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M.A., Ph.D. 1993, University of California, Santa Cruz
B.A., with Distinction 1984, Swarthmore College
Professor Wallace teaches English literature with a focus on British fiction and on literary theory. Her scholarly expertise focuses eighteenth-century and Romantic-era fiction, culture, and politics, with secondary areas in Virginia Woolf, law and literature, and disability studies.
She has a particular interest in feminist and gender theories and related theoretical fields, and is a founding member of the Gender Studies faculty. Professor Wallace also publishes on teaching and pedagogical issues in journals from Feminist Teacher to ThirdSpace to a forthcoming issue on teaching 18th and 19th-century laboring class writers in the MLA Options for Teaching series.
Her 2009 book, Revolutionary Subjects in the English “Jacobin” Novel, 1790-1805, examined the evolving citizen-subject in late century reform fiction (Bucknell 2009), and was supported by an NEH College Teacher Fellowship. In 2012 she was awarded a Lewis Walpole Library Fellowship for her project on “Illustrating Speech: Depicting Professional, Popular, and Illicit Speaking.” The editor of essay collections and an issue of PMLA (the journal of the Modern Language Association) focused on “Emotions” in literature, Professor Wallace is currently writing another book on representations of public political and legal speech in late eighteenth and early nineteenth-century Britain.
Her regular course offerings include: Eighteenth-Century British Literature; Victorian Literature: Home and Empire; British Modernist Fictions: Haunted by the Victorians; Becoming Jane Austen: The Romantic-Era Novel and Women’s Writing; Romanticism and Revolution; Law and Literature: Rhetoric in Action (writing intensive); Literature and Psychoanalysis; Critical Theory in the U.S.; and Anglophone Feminist Theory. In 1997 she and Professor Van Tuyl (French) won the American Society for Eighteenth-Century Studies Shirley Bill Teaching Award for a co-taught course on “The French Revolution in the Cultural Imagination.”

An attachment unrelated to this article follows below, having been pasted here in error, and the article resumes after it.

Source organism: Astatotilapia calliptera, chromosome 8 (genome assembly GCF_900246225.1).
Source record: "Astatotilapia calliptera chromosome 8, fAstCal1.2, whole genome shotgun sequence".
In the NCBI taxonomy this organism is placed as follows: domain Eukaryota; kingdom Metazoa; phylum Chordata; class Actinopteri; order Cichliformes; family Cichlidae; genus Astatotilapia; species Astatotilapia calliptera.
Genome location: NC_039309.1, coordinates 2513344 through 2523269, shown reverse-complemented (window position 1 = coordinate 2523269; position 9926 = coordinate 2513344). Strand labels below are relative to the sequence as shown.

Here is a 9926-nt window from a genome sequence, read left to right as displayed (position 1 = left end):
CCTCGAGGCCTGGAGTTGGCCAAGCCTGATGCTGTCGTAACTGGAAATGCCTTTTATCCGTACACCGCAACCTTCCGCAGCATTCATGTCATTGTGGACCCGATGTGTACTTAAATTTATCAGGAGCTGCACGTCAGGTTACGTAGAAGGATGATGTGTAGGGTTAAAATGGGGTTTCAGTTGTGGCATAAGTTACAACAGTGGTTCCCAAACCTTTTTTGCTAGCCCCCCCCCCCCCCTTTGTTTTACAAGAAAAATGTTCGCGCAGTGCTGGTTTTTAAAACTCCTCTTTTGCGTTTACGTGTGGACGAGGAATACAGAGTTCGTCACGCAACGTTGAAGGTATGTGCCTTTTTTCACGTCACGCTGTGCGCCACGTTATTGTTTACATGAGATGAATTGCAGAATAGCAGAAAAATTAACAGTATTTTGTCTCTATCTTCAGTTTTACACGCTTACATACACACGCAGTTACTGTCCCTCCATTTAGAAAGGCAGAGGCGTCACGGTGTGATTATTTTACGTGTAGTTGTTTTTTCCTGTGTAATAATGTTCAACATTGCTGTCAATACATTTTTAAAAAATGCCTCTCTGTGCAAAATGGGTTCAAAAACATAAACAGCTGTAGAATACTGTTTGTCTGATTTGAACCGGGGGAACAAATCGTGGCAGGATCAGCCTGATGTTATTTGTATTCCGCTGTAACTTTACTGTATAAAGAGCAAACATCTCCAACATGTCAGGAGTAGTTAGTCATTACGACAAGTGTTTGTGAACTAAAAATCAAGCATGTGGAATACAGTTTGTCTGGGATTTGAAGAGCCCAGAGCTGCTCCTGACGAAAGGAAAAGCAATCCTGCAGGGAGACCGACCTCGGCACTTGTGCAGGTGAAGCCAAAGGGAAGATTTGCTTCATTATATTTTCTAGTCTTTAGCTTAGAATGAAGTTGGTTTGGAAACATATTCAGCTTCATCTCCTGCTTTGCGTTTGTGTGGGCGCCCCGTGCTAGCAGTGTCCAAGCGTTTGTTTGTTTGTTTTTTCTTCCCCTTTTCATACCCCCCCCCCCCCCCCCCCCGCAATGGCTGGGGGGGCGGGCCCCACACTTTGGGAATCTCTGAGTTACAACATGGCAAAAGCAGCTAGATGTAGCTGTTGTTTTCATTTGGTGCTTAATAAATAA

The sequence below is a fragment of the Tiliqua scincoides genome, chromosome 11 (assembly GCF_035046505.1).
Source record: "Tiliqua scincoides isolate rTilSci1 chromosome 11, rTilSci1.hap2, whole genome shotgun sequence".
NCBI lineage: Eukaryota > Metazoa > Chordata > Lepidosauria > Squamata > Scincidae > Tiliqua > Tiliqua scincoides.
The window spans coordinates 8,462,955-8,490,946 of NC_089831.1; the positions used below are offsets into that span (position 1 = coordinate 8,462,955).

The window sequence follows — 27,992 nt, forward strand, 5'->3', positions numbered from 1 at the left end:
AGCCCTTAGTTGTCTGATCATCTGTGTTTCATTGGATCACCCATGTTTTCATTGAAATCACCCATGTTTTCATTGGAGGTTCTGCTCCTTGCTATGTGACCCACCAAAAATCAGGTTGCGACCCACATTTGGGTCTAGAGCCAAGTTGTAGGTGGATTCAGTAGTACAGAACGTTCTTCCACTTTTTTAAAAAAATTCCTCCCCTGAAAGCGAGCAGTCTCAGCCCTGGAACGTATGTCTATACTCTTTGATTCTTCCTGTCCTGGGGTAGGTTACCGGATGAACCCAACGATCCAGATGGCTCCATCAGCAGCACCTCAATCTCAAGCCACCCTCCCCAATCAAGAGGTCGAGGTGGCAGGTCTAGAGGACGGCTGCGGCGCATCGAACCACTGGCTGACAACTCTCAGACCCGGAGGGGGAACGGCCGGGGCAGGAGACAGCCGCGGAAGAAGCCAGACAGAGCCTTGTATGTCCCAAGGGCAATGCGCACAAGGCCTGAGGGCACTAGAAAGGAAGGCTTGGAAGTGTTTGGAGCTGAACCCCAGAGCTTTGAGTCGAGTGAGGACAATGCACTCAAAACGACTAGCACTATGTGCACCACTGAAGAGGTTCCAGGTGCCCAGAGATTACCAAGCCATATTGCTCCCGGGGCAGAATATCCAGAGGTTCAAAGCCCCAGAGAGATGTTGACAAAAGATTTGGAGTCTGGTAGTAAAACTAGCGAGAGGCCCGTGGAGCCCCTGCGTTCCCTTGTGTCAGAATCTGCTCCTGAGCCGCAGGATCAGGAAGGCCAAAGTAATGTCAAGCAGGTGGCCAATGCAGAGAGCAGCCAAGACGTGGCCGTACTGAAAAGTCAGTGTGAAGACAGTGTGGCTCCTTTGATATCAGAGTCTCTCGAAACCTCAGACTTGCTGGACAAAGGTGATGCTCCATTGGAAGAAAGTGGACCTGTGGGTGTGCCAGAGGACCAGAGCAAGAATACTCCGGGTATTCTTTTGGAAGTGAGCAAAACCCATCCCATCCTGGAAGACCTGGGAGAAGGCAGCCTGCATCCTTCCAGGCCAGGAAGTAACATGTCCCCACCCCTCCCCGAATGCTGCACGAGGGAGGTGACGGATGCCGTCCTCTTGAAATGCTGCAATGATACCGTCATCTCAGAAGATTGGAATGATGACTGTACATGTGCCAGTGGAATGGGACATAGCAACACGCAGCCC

Critical Theory in the US: An Introduction
Becoming Jane Austen: The Romantic-Era Novel and Women’s Writing
Literature and Psychoanalysis
The Gothic Tradition
Restoration and Eighteen-Century British Drama
IN PRESS: “Thomas Holcroft and Literary Ventriloquism,” for Laboring-Class British Literature of the Eighteenth and Nineteenth Centuries, MLA Options for Teaching Series. Eds. Kevin Binfield and William Christmas. New York: MLA.
“Legal Sensibilities and the Language of Gesture,” In Sensing the Law, eds. Sheryl Hamilton, Neil Sargent, Diana Majury, Christine Wilke. Routledge, 2017, 133-161.
“Women Write Back: Alternative Legal Rhetorics in Inchbald, Wollstonecraft, and Opie,” Women’s Writing 23.1 (February 2016): 68–86.
“Thomas Holcroft and the Gordon Riots: Romantic Revisionings.” In The Gordon Riots: Politics, Culture, and Insurrection in Late Eighteenth-Century Britain. Eds. Ian Haywood and John Seed. Cambridge: Cambridge University Press, 2012. 163–180.
“Discovering the Political Traveler: Wollstonecraft’s Letters (1796) and Holcroft’s Travels (1804). Journeys 12.1 (June 2011): 1–21.
Enlightening Romanticism, Romancing Enlightenment: British Fiction 1750-1830. Ed. Miriam L. Wallace. Aldershot, Hampshire: Ashgate. 2009.
“Thinking Back Through Our Others: Rereading Sterne and Resisting Joyce in The Waves.” Woolf Studies Annual 9 (2003): 193-220.